Moving to México, A Guide
January 1, 1970
Who Wants To Move To México?
This article is written for anyone thinking about moving to México for travel or work, or maybe just because they love beaches, tacos, and Tequila (who doesn´t!). I will tell you a little about me, but mainly I will share my hints and tips I pick up along the way, being as brutally honest as needed.
I have now lived in the wonderful country that is México for 6 whole weeks. In that time I have eaten around 50 tacos, and drunk probably at least 10 times my body weight in Cerveza (beer). But let me take you back to the day I left for México and give you some hints and tips on how I got here for anyone considering travelling or moving to this exciting North American country.
Picture the scene: I am at Heathrow airport (London) with my loving but slightly traumatised parents who are seeing me onto the plane to México City. I had booked a one way flight ticket at a cost of £480 British pounds (roughly 623 American Dollars) around 2 months previously. As I try to check in at the desk, I am asked by the tanned flight attendant with the cute Spanish accent on what date I am leaving México. I inform him that I have only got a one way ticket because I am planning on staying 3 months and don´t yet know my return date. It is also relevant to add that only having booked a one way ticket had been made me feel like quite the little adventurer, and I know that I said this with a very self-satisfied grin.
NB: I had told him “3 months” because I was aware that the standard tourist visa for Mexico is 90 days, although in reality I am hoping to stay in and around Central America for a year, but more on visas later.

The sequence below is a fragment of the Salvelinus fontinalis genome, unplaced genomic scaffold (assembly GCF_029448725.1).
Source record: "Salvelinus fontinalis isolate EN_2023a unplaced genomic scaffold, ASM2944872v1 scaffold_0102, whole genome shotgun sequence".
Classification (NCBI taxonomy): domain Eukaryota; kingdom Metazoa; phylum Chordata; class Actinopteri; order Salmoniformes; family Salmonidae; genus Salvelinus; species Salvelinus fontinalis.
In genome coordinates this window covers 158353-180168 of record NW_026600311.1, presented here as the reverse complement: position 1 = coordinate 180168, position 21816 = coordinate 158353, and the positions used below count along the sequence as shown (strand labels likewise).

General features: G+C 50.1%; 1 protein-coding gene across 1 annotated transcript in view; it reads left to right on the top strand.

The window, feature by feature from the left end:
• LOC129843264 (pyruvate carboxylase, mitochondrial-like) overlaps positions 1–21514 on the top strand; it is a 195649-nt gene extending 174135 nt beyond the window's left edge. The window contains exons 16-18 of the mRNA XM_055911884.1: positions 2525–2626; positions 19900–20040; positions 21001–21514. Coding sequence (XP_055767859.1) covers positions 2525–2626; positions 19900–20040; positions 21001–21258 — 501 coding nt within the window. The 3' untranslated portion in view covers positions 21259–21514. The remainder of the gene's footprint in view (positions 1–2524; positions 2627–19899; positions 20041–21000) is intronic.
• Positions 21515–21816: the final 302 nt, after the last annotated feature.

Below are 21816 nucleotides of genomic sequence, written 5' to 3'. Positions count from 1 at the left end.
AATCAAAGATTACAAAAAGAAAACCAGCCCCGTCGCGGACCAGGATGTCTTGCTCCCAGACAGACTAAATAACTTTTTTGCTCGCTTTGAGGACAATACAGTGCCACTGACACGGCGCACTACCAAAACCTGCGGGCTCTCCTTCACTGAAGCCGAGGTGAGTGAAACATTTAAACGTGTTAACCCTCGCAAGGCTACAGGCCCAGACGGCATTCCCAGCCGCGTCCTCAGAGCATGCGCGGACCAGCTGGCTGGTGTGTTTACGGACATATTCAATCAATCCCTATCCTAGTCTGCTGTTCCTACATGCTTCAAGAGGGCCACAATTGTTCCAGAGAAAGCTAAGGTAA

So imagine my surprise when he informed me that I would not be able to check in to my flight without a return or onward flight out of México!
I am now stood at the front of a very long line of people trying to check in, with my 2 large rucksacks and my 2 average sized parents, in sheer panic about what to do. I can feel the people behind me eyeing the back of my head and cursing me for not being more efficient with my time at the desk. I have a sudden barrage of thoughts about all the smug looks on my friend´s and ex-co worker´s faces as I have to explain that a) no I didn´t move to México where I got an awesome tan and fell in love with someone called Juan and b) could I please have my old job back that I so happily left only 2 weeks ago.
Don’t Try And Check-in Without An Onward Flight
But all was not lost. Sexy probably-Méxican flight attendant informed me that all I had to do was get out of the line, book a flight out of México on my phone (what DID people do before smartphones!?), and then re-join the line. It sounded very simple, so I toddled off and booked a random flight from México City to Guatemala for about 2 months time. I then re-joined the queue and tried again to check-in.
I ended up being checked in by a different lady (although she was equally as tanned and gorgeous, that had better be me in a month!) who again asked me the same question: when was my flight out of México? This time I was prepared and I explained I would be flying out on a date in 2 months time to Guatemala. I basically shoved my iPhone into her face to show her the confirmation page of the flight she could clearly see had only been booked 6 minutes previously. She studied it closely and even wrote down my reference number of my flight onto her note pad.
But…. it worked!
This allowed me to check in, dump my bags and my devastated parents (sorry guys, but Skype is so easy, it will be like I never left) and board the flight, around 11 hours direct.